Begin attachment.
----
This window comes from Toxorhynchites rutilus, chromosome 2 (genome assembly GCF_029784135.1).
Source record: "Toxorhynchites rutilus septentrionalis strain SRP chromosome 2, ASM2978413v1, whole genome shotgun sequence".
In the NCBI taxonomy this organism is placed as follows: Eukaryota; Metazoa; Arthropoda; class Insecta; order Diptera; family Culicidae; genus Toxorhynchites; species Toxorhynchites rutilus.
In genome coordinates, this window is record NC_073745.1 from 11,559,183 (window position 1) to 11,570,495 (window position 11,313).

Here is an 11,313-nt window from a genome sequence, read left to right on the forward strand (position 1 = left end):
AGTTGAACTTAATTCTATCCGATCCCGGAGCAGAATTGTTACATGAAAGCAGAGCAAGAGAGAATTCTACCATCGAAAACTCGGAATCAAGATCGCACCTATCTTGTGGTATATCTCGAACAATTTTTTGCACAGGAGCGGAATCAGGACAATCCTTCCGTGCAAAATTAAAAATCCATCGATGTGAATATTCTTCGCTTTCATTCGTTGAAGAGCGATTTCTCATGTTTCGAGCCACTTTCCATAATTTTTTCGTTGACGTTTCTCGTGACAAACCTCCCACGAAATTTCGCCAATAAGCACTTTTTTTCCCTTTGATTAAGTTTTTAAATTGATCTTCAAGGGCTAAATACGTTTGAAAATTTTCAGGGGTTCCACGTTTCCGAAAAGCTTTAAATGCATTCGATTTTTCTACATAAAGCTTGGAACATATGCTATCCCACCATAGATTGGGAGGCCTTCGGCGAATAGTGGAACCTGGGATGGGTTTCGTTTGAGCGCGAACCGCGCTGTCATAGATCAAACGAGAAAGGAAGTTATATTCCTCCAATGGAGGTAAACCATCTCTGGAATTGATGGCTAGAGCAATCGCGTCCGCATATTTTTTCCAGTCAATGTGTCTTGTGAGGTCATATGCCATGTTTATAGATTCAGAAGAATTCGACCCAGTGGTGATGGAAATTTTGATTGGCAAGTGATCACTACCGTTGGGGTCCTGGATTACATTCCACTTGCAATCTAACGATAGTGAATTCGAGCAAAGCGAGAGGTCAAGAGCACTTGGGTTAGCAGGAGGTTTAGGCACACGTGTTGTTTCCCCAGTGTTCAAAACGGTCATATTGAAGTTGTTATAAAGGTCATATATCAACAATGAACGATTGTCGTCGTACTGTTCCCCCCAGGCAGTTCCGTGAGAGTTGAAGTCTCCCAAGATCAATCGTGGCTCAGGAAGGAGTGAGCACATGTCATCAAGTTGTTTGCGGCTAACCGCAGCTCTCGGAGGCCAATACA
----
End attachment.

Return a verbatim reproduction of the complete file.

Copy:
This window comes from Toxorhynchites rutilus, chromosome 2 (genome assembly GCF_029784135.1).
Source record: "Toxorhynchites rutilus septentrionalis strain SRP chromosome 2, ASM2978413v1, whole genome shotgun sequence".
In the NCBI taxonomy this organism is placed as follows: Eukaryota; Metazoa; Arthropoda; class Insecta; order Diptera; family Culicidae; genus Toxorhynchites; species Toxorhynchites rutilus.
In genome coordinates, this window is record NC_073745.1 from 11,559,183 (window position 1) to 11,570,495 (window position 11,313).

Here is an 11,313-nt window from a genome sequence, read left to right on the forward strand (position 1 = left end):
AGTTGAACTTAATTCTATCCGATCCCGGAGCAGAATTGTTACATGAAAGCAGAGCAAGAGAGAATTCTACCATCGAAAACTCGGAATCAAGATCGCACCTATCTTGTGGTATATCTCGAACAATTTTTTGCACAGGAGCGGAATCAGGACAATCCTTCCGTGCAAAATTAAAAATCCATCGATGTGAATATTCTTCGCTTTCATTCGTTGAAGAGCGATTTCTCATGTTTCGAGCCACTTTCCATAATTTTTTCGTTGACGTTTCTCGTGACAAACCTCCCACGAAATTTCGCCAATAAGCACTTTTTTTCCCTTTGATTAAGTTTTTAAATTGATCTTCAAGGGCTAAATACGTTTGAAAATTTTCAGGGGTTCCACGTTTCCGAAAAGCTTTAAATGCATTCGATTTTTCTACATAAAGCTTGGAACATATGCTATCCCACCATAGATTGGGAGGCCTTCGGCGAATAGTGGAACCTGGGATGGGTTTCGTTTGAGCGCGAACCGCGCTGTCATAGATCAAACGAGAAAGGAAGTTATATTCCTCCAATGGAGGTAAACCATCTCTGGAATTGATGGCTAGAGCAATCGCGTCCGCATATTTTTTCCAGTCAATGTGTCTTGTGAGGTCATATGCCATGTTTATAGATTCAGAAGAATTCGACCCAGTGGTGATGGAAATTTTGATTGGCAAGTGATCACTACCGTTGGGGTCCTGGATTACATTCCACTTGCAATCTAACGATAGTGAATTCGAGCAAAGCGAGAGGTCAAGAGCACTTGGGTTAGCAGGAGGTTTAGGCACACGTGTTGTTTCCCCAGTGTTCAAAACGGTCATATTGAAGTTGTTATAAAGGTCATATATCAACAATGAACGATTGTCGTCGTACTGTTCCCCCCAGGCAGTTCCGTGAGAGTTGAAGTCTCCCAAGATCAATCGTGGCTCAGGAAGGAGTGAGCACATGTCATCAAGTTGTTTGCGGCTAACCGCAGCTCTCGGAGGCCAATACA